The process entails both pros and cons. A custom system can be years ahead of the curve in terms of speed and resolution, and may be customized to focus on specific biological problems or systems. But that comes at the cost of flexibility. In some DIY systems, it can be difficult to do something as simple as changing the magnification. And custom systems require valuable time and effort to set up and maintain.
For those willing to take on the challenge, the rewards are worth it, says Clare Waterman, a cell biologist at the US National Heart, Lung, and Blood Institute in Bethesda, Maryland. In the early 1990s, Waterman exploited new camera technology to develop a technique called fluorescent speckle microscopy4, which allows for the study of the cytoskeleton and other large multiprotein complexes. “The advantage is that you get an answer that nobody else can get yet,” she says. “The disadvantage is you have to work out all the bugs yourself. But that’s fun!”
Whether for advancing microscopy or answering a specific biological question, the process of building a new microscope is largely the same. Keller has become so experienced at it — “not a single year has passed where we’re not working on a new microscope”, he says — that he has refined the process down to its essentials (see ‘Ten steps to a DIY microscope’). A good microscope team, Keller says, should include a physicist or biomedical engineer to run the project, supported by at least four specialists: an optical engineer to plan the optical layout; a mechanical engineer to work out how the pieces all fit together; a software developer to program the machine; and a computer scientist to convert raw data into usable images.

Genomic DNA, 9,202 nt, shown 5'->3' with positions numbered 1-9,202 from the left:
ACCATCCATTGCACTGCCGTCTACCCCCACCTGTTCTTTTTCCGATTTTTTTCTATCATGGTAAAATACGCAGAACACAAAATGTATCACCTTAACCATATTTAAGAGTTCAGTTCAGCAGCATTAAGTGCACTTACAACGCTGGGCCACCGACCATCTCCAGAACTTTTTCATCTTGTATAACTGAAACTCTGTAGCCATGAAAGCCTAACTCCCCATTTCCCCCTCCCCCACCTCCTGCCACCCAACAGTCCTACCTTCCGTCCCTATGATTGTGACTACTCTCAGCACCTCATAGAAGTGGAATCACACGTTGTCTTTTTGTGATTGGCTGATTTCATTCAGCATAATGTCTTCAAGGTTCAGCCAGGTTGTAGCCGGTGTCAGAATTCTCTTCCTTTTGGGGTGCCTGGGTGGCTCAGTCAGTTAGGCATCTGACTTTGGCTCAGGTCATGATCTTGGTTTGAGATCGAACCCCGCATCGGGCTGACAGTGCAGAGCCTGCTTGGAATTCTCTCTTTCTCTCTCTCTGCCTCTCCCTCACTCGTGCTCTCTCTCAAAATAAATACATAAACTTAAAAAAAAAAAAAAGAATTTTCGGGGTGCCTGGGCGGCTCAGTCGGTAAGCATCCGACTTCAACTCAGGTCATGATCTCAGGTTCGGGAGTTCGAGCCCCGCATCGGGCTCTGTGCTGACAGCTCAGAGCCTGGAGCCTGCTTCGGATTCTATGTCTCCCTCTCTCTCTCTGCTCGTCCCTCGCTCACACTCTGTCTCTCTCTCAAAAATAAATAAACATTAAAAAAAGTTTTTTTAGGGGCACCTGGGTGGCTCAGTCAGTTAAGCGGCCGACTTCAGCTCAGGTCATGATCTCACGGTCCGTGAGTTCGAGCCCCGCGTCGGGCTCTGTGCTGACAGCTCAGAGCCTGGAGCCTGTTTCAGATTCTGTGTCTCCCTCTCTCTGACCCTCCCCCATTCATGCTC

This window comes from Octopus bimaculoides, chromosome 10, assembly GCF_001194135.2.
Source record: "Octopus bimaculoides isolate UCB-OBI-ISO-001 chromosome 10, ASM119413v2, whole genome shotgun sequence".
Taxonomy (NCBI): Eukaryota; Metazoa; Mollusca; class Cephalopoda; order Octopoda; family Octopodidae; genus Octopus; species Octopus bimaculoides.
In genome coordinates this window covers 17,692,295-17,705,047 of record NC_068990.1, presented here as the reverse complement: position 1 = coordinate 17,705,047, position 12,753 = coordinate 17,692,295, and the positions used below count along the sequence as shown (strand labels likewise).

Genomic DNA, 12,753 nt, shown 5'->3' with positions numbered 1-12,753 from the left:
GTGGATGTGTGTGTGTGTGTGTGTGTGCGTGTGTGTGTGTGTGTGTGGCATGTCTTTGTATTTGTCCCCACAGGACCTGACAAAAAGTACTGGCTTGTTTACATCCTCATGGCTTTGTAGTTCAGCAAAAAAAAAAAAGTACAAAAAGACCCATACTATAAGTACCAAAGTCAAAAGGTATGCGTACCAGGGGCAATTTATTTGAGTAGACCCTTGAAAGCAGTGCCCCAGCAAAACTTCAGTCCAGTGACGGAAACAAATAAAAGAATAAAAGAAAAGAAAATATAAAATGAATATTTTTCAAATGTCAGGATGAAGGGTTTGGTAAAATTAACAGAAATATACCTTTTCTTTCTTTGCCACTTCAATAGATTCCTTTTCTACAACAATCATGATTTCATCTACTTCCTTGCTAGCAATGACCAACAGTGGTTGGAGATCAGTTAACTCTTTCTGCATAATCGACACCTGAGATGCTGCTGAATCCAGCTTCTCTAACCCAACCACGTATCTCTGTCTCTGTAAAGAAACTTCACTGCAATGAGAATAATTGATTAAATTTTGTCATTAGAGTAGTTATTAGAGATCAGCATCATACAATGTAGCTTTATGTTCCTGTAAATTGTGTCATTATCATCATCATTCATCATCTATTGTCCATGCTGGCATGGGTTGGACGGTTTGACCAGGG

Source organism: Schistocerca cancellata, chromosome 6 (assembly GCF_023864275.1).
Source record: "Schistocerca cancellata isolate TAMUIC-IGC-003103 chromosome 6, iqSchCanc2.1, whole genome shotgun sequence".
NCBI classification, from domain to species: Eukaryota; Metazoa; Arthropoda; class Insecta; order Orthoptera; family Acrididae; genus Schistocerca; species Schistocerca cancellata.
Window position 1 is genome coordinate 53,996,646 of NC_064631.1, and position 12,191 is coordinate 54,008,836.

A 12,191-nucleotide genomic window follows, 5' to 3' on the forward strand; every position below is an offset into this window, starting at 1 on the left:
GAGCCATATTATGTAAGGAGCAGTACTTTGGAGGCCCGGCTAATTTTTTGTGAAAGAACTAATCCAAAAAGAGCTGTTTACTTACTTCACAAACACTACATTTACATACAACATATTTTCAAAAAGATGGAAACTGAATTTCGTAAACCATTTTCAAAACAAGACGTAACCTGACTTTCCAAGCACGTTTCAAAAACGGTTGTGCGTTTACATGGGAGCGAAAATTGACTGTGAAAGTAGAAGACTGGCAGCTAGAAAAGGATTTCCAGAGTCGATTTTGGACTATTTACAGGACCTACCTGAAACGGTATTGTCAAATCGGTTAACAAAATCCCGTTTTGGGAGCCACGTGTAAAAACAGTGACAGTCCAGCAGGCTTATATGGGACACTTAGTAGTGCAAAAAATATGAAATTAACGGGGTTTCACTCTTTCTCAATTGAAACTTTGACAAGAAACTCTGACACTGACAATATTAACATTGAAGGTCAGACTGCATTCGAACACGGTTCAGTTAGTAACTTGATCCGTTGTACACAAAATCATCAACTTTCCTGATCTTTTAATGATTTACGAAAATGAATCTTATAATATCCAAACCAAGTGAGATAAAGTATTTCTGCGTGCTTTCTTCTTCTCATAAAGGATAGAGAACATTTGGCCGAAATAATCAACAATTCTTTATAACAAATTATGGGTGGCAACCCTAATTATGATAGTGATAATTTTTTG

The first step is optical design. Using specialized software — Keller and Legant use OpticStudio, available from Zemax in Kirkland, Washington — the optical engineer works in virtual space to define the correct arrangement of lasers, lenses, mirrors and other optical components that will provide the resolution and features required.
The mechanical engineer then works out how all those parts will actually fit together in the real world, as physical pieces bolted to an optical table. “At this point, it’s just a bunch of lenses in a line, floating in space,” says Brian Coop, a mechanical engineer who works at Janelia with Keller. “It’s up to me to make it stand on its own two feet.”
The biggest challenge at this stage is working within the extremely tight physical constraints on the work, Coop says. When a microscope must focus on things that are just a few micrometres or even nanometres in size, there is little room for error. Lenses, mirrors and lasers need to be held in precise alignment to produce useful, in-focus images, and Coop needs to take into account how tiny changes, such as the thermal expansion of metals, could throw off the alignment. “Paying attention to the accuracy of the optical alignment makes everything that comes after simpler,” says Coop.
Coop builds as much of the microscope as he can with off-the-shelf parts, or by reusing parts from previous builds. But every microscope has at least a few custom-made pieces, which Coop has to design and sometimes manufacture himself in Janelia’s machine workshop.